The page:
Keep the positive pages, as a reminder of everything that you do right in your life, on a daily basis. And when you're having a bad day, take them out and look through your new collection of positivity. Give yourself more credit for the awesome things you do, and it will be harder and harder for negativity to find a foothold within your spirit.

Brightest Blessings to you along your path, and Blessed Be. I wish you every success on this journey, and godspeed.



posted on Oct, 5 2016 @ 06:41 PM
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This thread reminds me why I love ATS, so many people here ready to offer reassurance and help to others when they need it



posted on Oct, 5 2016 @ 07:08 PM
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a reply to: Bluesma

You are not alone. I am the exact same way. In fact, I tend to avoid social stuff more and more because the post-game analysis is just too exhausting. I chalk it up to a nightmare concoction of self-doubt, perfectionism, social media and a general lack of social graces/decorum among the population at large.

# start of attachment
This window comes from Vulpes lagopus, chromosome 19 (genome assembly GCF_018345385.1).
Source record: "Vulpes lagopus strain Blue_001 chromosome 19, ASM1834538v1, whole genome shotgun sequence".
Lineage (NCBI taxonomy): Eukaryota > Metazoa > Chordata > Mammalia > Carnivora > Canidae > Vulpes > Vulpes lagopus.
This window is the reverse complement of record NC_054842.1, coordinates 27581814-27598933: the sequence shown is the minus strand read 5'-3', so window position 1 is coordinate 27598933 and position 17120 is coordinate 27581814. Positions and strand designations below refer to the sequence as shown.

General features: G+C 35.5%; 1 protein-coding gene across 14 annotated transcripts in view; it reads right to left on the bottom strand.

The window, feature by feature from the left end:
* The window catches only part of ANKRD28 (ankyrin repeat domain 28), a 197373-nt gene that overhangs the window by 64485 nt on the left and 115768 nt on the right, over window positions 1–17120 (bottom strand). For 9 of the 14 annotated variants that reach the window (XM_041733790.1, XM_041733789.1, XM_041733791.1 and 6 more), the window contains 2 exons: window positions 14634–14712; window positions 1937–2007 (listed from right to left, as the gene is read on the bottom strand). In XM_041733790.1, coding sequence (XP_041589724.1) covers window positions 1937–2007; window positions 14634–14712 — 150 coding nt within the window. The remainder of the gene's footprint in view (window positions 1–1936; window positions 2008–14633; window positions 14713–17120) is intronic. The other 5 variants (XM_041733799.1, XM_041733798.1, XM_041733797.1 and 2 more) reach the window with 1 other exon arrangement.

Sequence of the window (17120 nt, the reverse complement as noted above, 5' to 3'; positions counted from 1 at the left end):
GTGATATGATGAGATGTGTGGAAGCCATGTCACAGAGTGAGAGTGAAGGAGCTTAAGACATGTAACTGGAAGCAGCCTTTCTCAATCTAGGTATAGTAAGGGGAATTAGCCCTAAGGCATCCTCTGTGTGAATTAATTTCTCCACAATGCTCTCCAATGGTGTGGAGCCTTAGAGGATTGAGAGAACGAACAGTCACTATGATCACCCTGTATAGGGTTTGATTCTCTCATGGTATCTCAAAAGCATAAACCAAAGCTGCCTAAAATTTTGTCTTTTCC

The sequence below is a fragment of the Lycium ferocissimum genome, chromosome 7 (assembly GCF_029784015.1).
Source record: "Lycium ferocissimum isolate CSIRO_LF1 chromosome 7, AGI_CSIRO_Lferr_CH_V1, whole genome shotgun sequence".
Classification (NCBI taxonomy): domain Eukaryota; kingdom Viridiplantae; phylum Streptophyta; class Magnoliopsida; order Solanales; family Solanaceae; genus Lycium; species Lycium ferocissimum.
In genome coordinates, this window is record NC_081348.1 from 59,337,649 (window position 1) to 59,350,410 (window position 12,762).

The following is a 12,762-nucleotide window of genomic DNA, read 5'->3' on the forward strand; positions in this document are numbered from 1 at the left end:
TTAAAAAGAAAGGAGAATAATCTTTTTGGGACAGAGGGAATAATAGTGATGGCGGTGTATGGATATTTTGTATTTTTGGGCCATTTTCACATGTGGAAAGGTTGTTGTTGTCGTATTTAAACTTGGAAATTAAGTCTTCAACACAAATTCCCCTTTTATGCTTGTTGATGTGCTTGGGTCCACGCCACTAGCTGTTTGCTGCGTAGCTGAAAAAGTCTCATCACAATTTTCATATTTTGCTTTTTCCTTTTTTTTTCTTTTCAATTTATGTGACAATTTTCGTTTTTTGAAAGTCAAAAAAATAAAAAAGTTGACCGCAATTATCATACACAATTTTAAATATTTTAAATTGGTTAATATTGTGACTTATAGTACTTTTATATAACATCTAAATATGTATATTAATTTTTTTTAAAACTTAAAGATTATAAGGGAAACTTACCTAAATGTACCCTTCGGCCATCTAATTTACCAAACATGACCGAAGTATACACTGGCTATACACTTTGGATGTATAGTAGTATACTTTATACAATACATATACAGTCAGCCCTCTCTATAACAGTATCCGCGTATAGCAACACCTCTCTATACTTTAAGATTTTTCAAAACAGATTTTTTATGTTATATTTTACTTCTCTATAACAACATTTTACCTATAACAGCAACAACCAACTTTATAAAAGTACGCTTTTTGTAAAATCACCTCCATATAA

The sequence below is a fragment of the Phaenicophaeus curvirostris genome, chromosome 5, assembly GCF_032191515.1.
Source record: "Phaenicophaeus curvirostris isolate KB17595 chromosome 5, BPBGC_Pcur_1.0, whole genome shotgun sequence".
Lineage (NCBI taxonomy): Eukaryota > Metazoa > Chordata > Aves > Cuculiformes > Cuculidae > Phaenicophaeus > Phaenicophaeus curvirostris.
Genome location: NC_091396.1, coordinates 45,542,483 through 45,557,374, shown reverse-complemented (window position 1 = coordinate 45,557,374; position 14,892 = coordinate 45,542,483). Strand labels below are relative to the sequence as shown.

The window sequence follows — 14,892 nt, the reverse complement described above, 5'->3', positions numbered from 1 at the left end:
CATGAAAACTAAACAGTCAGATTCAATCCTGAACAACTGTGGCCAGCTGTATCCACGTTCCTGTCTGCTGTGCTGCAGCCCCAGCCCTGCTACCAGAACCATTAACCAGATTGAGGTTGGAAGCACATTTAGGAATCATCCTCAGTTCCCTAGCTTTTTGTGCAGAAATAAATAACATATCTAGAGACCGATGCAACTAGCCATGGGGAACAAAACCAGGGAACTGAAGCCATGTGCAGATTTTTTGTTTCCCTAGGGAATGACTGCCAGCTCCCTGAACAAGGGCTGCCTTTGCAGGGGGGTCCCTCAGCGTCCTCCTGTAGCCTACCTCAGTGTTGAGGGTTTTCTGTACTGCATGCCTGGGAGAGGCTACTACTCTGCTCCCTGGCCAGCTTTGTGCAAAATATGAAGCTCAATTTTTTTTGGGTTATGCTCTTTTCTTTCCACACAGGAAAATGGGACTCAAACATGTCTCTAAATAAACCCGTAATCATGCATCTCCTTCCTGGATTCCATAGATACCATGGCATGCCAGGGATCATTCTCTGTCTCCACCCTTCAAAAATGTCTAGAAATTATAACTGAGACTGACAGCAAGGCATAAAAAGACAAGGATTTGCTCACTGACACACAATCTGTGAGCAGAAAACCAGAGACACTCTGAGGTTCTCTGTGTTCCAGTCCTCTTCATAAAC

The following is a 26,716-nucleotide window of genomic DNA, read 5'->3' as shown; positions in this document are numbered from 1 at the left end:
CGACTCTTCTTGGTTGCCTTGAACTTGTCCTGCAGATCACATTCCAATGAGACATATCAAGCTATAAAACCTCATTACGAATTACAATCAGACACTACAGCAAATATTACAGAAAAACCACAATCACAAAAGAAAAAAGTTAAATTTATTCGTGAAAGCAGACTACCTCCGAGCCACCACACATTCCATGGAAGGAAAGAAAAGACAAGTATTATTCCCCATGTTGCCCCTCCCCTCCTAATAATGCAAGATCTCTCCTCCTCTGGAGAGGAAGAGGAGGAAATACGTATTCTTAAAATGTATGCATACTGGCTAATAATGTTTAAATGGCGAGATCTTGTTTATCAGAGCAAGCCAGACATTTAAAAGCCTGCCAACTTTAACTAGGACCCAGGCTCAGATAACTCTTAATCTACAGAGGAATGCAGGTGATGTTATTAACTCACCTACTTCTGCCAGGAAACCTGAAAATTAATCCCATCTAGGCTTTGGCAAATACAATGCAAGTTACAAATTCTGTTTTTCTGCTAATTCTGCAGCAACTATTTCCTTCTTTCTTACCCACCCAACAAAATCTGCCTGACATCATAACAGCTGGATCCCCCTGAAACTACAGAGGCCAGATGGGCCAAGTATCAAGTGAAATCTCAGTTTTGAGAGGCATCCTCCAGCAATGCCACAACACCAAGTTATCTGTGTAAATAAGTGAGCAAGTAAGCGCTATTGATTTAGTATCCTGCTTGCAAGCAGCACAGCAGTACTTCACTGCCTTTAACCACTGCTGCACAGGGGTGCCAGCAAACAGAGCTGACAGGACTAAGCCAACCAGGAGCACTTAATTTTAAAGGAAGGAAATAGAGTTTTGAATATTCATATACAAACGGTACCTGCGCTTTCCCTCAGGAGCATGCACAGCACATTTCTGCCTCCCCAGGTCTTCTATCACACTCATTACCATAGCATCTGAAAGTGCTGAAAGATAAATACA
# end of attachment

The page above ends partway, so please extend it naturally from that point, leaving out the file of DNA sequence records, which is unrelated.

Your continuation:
In fact, the playback in my mind often elicits an audible exclamation or shudder to coincide with my second guessing, remorse and cultural shock.

It's easier to just avoid people, TBH.



posted on Oct, 5 2016 @ 07:12 PM
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OMG! I too suffer from that same stifling, horrific lack of self confidence. It comes from a childhood of trauma, the trauma continued into adulthood, so I am sure it's chronic PTSD. Scars are badges of courage my dear friend. I wear mine with pride, for I am a survivor. Emotional and psychological scars are badges of courage too...I survived what would have killed or destroyed a lot of people. I bet you have scars too? Love yourself and wear your badges of courage with pride. Carry some black tourmaline in your pocket...its the pit bull of protective stones. Also fire agate takes negativity and returns it from where it came from.

You are not that voice inside your head, you are the stillness just being.... I wish you ALL PEACE.



posted on Oct, 5 2016 @ 07:48 PM
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Stop thinking so much -- Put your brain into neautral .

And sing a stupid song in your head when you feel those dizzy blonde moments come over you , as women seem to over think most things that men shrug their shoulders over and not give a hoot about .

There should be a party going on in your head not DR NICKS phychology department working overtime worrying about everything .

www.selfstairway.com...
edit on 5/10/2016 by stonerwilliam because: (no reason given)